Buffett lessons you won’t hear at Berkshire
After some time on the sidelines, Co-Portfolio Manager Gareth Brown is back in the hot seat, joining me for the latest episode of Stocks Neat as we delve into lessons from the recent Berkshire Hathaway meeting.
We reflect on the meeting’s evolution over decades, how size has impacted investment decisions and the increasing conservatism in Berkshire Hathaway’s investment strategy.
Additionally, Gareth and I revisit a topic previously explored at the beginning of the year – the underperformance of small-cap stocks. We examine the current valuation differential between small and large-cap stocks, with relative valuations for US small caps at their lowest levels on record. We shed light on what this means for investors and discuss the potential for a change in sentiment towards small-cap stocks as we enter, and ultimately emerge from, any recession.
According to recent research from Global Alpha Capital Management, small caps tend to underperform going into a recession. But that underperformance typically stops right around the onset of a recession. From that recessionary onset, small caps have outperformed large caps over the following 3-4 years in all 6 US recessions for which the company had data.
Pour yourself a glass of whisky and join Gareth and I as we explore these topics while sipping on a glass of Super Nikka Japanese Whisky.
- Stocks Neat episode on small caps – The contrarian case for small-caps in 2023
- Steve’s recent Livewire article – Why a recession might be needed for small caps to work
- Global Alpha Capital Management article – Small cap is back
Explore previous episodes here. We’d love your feedback. If you like what you’re hearing (and what we’re drinking), be sure to follow and subscribe – we’re doing this every month.
Just a quick reminder, this podcast may contain general advice, but it doesn’t take into account your personal circumstances, needs, or objectives. The scenarios and stocks mentioned in this podcast are for illustrative purposes only, and do not constitute a recommendation to buy, hold, or sell any financial products. Read the relevant PDS, assess whether that information is appropriate for you, and consider speaking to a financial advisor before making investment decisions. Past performance is no indicator of future performance.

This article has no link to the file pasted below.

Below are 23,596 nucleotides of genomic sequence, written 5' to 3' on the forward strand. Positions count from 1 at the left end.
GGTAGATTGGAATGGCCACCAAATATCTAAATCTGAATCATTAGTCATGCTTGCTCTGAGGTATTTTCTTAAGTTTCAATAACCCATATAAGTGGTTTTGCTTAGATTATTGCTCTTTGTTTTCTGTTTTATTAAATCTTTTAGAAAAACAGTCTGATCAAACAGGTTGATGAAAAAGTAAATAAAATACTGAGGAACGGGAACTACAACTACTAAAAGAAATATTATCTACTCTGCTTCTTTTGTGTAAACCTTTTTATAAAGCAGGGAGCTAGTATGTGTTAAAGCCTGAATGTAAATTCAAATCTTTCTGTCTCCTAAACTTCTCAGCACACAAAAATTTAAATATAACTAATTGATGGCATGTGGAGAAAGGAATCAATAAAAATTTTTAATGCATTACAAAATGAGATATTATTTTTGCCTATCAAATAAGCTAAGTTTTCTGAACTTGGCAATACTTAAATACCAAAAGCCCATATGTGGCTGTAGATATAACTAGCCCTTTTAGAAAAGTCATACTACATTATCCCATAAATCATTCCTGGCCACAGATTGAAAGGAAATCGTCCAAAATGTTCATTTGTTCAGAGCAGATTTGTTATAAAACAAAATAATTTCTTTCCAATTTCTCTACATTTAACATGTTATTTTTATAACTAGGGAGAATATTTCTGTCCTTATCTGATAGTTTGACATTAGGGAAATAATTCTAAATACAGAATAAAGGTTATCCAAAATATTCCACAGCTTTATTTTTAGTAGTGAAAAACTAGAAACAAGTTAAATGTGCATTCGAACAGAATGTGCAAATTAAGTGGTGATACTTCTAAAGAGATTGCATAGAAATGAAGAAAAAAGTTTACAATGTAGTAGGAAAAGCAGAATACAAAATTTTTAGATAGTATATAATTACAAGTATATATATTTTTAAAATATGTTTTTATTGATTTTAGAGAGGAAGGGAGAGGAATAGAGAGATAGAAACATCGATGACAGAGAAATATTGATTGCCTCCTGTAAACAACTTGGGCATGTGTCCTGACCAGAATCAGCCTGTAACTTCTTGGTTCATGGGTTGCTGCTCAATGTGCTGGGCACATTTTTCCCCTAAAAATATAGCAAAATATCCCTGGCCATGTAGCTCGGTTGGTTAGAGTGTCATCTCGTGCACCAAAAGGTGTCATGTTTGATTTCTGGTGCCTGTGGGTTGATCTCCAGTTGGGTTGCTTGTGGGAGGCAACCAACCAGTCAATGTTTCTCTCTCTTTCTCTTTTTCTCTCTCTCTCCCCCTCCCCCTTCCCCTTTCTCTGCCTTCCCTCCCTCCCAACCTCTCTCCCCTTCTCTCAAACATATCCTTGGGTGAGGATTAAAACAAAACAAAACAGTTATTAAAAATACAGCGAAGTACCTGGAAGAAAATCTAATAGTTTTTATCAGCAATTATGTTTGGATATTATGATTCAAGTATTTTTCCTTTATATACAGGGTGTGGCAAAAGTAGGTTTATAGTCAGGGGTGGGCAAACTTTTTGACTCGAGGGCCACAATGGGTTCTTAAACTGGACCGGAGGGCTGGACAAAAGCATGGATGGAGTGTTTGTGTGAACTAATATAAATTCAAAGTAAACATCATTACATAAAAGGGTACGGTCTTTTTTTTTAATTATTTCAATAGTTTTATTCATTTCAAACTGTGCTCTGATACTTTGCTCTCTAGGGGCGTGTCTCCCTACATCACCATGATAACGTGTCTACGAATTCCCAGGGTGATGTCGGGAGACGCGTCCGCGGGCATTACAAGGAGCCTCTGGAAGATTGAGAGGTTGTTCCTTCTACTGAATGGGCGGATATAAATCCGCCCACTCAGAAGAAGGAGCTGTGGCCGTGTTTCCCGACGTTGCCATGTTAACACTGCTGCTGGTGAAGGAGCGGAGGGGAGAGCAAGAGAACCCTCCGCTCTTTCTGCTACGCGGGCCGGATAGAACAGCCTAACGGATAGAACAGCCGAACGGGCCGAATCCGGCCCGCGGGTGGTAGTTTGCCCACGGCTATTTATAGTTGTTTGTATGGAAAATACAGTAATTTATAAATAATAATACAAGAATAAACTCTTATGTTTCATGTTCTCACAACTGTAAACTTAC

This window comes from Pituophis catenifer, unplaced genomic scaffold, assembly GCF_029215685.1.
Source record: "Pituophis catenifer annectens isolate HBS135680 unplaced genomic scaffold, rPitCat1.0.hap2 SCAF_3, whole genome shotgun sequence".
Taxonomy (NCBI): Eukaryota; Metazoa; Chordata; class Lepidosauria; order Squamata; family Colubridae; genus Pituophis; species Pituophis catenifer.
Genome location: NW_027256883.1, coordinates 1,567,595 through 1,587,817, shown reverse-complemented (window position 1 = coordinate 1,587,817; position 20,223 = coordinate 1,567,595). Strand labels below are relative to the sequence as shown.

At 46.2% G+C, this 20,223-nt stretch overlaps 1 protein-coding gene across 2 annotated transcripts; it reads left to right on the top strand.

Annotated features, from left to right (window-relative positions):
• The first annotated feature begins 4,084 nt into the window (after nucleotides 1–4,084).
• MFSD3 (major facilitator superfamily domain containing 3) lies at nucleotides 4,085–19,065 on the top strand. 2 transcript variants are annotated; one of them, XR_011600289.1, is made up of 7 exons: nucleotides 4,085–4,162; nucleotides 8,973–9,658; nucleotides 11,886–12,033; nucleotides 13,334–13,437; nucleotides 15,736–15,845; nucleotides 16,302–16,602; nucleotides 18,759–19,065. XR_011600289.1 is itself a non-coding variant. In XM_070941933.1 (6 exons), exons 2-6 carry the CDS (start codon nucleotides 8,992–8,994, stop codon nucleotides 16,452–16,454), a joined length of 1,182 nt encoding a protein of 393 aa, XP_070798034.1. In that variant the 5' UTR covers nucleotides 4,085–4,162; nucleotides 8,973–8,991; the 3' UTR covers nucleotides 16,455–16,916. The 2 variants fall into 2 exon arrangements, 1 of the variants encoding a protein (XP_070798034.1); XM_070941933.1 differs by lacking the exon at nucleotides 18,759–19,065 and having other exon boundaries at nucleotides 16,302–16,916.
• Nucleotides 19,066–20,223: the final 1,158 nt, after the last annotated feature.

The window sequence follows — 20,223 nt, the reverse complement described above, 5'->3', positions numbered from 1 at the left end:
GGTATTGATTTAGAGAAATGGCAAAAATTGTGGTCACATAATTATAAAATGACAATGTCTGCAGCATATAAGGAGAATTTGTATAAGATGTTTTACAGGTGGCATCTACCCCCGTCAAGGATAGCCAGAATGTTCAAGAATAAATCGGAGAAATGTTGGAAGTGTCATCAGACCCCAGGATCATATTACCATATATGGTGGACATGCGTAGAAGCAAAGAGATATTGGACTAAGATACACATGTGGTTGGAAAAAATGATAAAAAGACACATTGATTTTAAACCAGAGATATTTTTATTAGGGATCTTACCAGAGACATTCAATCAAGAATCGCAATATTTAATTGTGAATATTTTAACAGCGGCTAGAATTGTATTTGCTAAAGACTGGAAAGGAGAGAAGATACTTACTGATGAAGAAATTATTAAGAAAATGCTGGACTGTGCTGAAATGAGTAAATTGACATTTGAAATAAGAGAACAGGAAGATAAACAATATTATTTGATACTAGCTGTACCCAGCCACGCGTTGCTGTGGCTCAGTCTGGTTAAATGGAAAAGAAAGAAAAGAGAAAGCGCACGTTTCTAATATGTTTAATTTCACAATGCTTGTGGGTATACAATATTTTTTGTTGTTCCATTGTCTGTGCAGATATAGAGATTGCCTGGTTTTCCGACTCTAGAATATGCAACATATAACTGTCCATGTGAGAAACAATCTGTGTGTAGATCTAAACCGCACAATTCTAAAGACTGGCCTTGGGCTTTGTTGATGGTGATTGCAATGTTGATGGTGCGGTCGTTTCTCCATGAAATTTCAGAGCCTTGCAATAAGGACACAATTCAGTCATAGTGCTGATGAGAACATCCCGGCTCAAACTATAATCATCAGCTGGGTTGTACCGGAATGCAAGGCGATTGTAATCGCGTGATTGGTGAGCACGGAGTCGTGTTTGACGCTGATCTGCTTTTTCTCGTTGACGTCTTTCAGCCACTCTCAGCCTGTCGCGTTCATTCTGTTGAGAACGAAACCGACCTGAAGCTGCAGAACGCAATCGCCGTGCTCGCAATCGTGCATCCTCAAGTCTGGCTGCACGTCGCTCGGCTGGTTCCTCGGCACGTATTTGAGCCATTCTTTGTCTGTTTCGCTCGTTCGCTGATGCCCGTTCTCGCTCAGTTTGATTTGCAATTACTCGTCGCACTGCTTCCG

[00:00:39] SJ: Hello and welcome to episode 18 of Stocks Neat. This is take two. We’ve already poured ourselves a whiskey because we just recorded 15 minutes, where yours truly had not hit the record button. Anyway, I’m Steve Johnson, Chief Investment Officer here at Forager. I’m joined by my longtime podcast partner, Gareth Brown, who’s back in the hot seat after a bit of time on the sidelines.
[00:01:01] GB: Thanks for having me, finally.
[00:01:03] SJ: They’re trying to sideline you but they’ve been very popular some of the Harvey Migotti podcasts. So you better up your game a little bit here, Gareth.
[00:01:11] GB: Yes. We’ll see.
[00:01:12] SJ: This is Stocks Neat, a Forager Funds podcast, where we talk about the world of stock markets and try out some whiskeys. Today, we are doubling up on one that Harvey and I did back in January, which was a generous gift to us from our friend, Greg Hoffman. Gareth’s been desperate to try it, so we thought we’d bring it along today and save a little bit of money.
[00:01:32] GB: Thanks, Greg.
[00:01:32] SJ: Financial markets are tough out there, so we can’t be buying a new bottle of whiskey every month anymore. Today, we’re going to talk about the Berkshire Hathaway meeting which took place just a couple of weekends ago, lessons that can be learned from that or maybe not as the case may be. Then we’re going to come back to a topic that we touched on at the start of the year, and that is small cap under performance around the world, and today talk about what it might take for that underperformance to start correcting itself.
So it was the Berkshire Hathaway meeting a couple of weeks ago. Buffett and Munger holding court to thousands of Berkshire shareholders that go along to hear some wisdom. I have to say, both talking to friends reading the media, colleagues at work, there’s been less talk about the Berkshire meeting than I can ever remember. Maybe that’s just me. Or do you think that there’s something more at play here?
[00:02:27] GB: I think there is. I think both of those are true. I think that you’ve moved on and I’ve moved on. In a way, I will always look up and watch them. But I don’t feel I’m getting anything new or anything I can sink my teeth into, if that makes sense, that I don’t already know. But, yes, the portfolio has got more conservative. Yes, they have some big swings still. Apple was something that a CNBC kind of interviewer will be very interested in talking about, I’m sure. But I feel like that there’s not the real contrarian elements to discuss, and I think that’s – yes.